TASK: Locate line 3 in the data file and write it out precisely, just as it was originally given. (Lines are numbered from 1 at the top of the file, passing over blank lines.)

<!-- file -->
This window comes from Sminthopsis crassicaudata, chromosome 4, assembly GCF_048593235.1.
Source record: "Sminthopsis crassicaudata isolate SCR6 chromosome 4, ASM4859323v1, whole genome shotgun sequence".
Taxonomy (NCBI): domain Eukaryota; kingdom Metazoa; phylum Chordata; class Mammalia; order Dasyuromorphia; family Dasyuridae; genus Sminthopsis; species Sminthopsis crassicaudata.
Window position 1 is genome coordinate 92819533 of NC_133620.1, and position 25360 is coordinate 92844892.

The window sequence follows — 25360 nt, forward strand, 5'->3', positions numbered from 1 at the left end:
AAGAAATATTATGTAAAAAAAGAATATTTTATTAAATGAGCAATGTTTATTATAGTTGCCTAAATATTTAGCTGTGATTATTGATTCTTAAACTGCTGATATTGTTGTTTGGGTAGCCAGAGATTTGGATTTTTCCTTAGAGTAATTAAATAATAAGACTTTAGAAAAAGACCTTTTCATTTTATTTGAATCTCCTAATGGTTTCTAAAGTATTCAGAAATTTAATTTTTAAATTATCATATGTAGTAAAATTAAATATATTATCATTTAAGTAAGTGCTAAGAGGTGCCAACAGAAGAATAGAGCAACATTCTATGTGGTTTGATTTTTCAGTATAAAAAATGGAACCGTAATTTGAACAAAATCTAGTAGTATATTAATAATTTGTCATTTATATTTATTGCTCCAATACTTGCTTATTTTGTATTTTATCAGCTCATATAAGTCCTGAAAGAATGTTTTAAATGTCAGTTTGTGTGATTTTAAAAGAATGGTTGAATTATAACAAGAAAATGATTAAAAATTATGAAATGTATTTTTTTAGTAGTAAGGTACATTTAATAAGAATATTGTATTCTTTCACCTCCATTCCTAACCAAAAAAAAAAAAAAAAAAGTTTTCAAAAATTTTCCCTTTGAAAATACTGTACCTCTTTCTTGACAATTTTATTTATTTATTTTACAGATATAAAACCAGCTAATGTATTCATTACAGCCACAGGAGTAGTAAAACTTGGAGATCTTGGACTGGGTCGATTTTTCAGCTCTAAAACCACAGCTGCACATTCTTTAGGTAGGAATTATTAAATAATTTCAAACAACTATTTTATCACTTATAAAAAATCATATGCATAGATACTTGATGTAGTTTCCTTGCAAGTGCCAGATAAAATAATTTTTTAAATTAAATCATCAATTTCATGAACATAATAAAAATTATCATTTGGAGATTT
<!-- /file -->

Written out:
Taxonomy (NCBI): domain Eukaryota; kingdom Metazoa; phylum Chordata; class Mammalia; order Dasyuromorphia; family Dasyuridae; genus Sminthopsis; species Sminthopsis crassicaudata.